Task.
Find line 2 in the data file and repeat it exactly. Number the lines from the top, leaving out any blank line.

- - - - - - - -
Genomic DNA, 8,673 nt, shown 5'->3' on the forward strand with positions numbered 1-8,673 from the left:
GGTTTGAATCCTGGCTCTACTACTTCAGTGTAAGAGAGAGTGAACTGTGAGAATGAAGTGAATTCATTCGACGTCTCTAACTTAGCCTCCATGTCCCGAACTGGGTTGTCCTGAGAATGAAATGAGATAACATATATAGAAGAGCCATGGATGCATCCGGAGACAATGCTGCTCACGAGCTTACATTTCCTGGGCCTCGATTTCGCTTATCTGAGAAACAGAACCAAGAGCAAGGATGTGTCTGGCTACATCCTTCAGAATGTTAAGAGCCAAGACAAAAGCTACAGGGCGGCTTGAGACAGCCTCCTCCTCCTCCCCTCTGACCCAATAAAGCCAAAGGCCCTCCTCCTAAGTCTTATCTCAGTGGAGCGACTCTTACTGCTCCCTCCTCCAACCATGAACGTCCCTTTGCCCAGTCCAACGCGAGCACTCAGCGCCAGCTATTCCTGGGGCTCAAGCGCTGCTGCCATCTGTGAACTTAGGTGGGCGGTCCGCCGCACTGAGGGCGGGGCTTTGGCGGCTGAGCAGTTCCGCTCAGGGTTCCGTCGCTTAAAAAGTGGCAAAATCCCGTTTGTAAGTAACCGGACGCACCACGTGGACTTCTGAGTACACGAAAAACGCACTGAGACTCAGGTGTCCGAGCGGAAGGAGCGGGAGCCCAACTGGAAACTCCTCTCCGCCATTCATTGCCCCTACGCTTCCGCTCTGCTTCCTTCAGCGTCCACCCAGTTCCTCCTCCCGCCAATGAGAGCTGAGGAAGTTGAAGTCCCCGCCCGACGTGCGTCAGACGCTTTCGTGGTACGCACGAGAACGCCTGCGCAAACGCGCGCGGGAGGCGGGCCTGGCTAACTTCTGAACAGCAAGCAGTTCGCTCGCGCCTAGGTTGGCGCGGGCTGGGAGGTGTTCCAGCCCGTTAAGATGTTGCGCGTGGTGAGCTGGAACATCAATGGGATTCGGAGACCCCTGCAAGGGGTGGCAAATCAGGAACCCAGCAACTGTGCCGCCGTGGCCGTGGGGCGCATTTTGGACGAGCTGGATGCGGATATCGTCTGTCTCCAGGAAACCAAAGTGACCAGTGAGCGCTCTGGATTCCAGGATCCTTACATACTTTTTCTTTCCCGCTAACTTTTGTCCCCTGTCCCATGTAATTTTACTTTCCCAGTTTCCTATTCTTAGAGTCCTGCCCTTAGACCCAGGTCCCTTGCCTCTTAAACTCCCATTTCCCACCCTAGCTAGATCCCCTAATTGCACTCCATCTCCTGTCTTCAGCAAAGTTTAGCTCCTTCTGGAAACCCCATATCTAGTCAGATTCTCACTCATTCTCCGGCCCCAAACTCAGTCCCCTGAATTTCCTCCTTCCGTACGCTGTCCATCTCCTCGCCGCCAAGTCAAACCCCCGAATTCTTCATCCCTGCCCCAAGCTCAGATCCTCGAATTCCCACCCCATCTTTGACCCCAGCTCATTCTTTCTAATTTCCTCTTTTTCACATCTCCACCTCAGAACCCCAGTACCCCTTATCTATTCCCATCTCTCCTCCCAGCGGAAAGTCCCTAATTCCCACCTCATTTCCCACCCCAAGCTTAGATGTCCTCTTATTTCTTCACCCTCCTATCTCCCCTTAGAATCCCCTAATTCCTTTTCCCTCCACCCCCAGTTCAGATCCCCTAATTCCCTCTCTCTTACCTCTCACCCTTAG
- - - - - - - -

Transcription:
GGTTTGAATCCTGGCTCTACTACTTCAGTGTAAGAGAGAGTGAACTGTGAGAATGAAGTGAATTCATTCGACGTCTCTAACTTAGCCTCCATGTCCCGAACTGGGTTGTCCTGAGAATGAAATGAGATAACATATATAGAAGAGCCATGGATGCATCCGGAGACAATGCTGCTCACGAGCTTACATTTCCTGGGCCTCGATTTCGCTTATCTGAGAAACAGAACCAAGAGCAAGGATGTGTCTGGCTACATCCTTCAGAATGTTAAGAGCCAAGACAAAAGCTACAGGGCGGCTTGAGACAGCCTCCTCCTCCTCCCCTCTGACCCAATAAAGCCAAAGGCCCTCCTCCTAAGTCTTATCTCAGTGGAGCGACTCTTACTGCTCCCTCCTCCAACCATGAACGTCCCTTTGCCCAGTCCAACGCGAGCACTCAGCGCCAGCTATTCCTGGGGCTCAAGCGCTGCTGCCATCTGTGAACTTAGGTGGGCGGTCCGCCGCACTGAGGGCGGGGCTTTGGCGGCTGAGCAGTTCCGCTCAGGGTTCCGTCGCTTAAAAAGTGGCAAAATCCCGTTTGTAAGTAACCGGACGCACCACGTGGACTTCTGAGTACACGAAAAACGCACTGAGACTCAGGTGTCCGAGCGGAAGGAGCGGGAGCCCAACTGGAAACTCCTCTCCGCCATTCATTGCCCCTACGCTTCCGCTCTGCTTCCTTCAGCGTCCACCCAGTTCCTCCTCCCGCCAATGAGAGCTGAGGAAGTTGAAGTCCCCGCCCGACGTGCGTCAGACGCTTTCGTGGTACGCACGAGAACGCCTGCGCAAACGCGCGCGGGAGGCGGGCCTGGCTAACTTCTGAACAGCAAGCAGTTCGCTCGCGCCTAGGTTGGCGCGGGCTGGGAGGTGTTCCAGCCCGTTAAGATGTTGCGCGTGGTGAGCTGGAACATCAATGGGATTCGGAGACCCCTGCAAGGGGTGGCAAATCAGGAACCCAGCAACTGTGCCGCCGTGGCCGTGGGGCGCATTTTGGACGAGCTGGATGCGGATATCGTCTGTCTCCAGGAAACCAAAGTGACCAGTGAGCGCTCTGGATTCCAGGATCCTTACATACTTTTTCTTTCCCGCTAACTTTTGTCCCCTGTCCCATGTAATTTTACTTTCCCAGTTTCCTATTCTTAGAGTCCTGCCCTTAGACCCAGGTCCCTTGCCTCTTAAACTCCCATTTCCCACCCTAGCTAGATCCCCTAATTGCACTCCATCTCCTGTCTTCAGCAAAGTTTAGCTCCTTCTGGAAACCCCATATCTAGTCAGATTCTCACTCATTCTCCGGCCCCAAACTCAGTCCCCTGAATTTCCTCCTTCCGTACGCTGTCCATCTCCTCGCCGCCAAGTCAAACCCCCGAATTCTTCATCCCTGCCCCAAGCTCAGATCCTCGAATTCCCACCCCATCTTTGACCCCAGCTCATTCTTTCTAATTTCCTCTTTTTCACATCTCCACCTCAGAACCCCAGTACCCCTTATCTATTCCCATCTCTCCTCCCAGCGGAAAGTCCCTAATTCCCACCTCATTTCCCACCCCAAGCTTAGATGTCCTCTTATTTCTTCACCCTCCTATCTCCCCTTAGAATCCCCTAATTCCTTTTCCCTCCACCCCCAGTTCAGATCCCCTAATTCCCTCTCTCTTACCTCTCACCCTTAG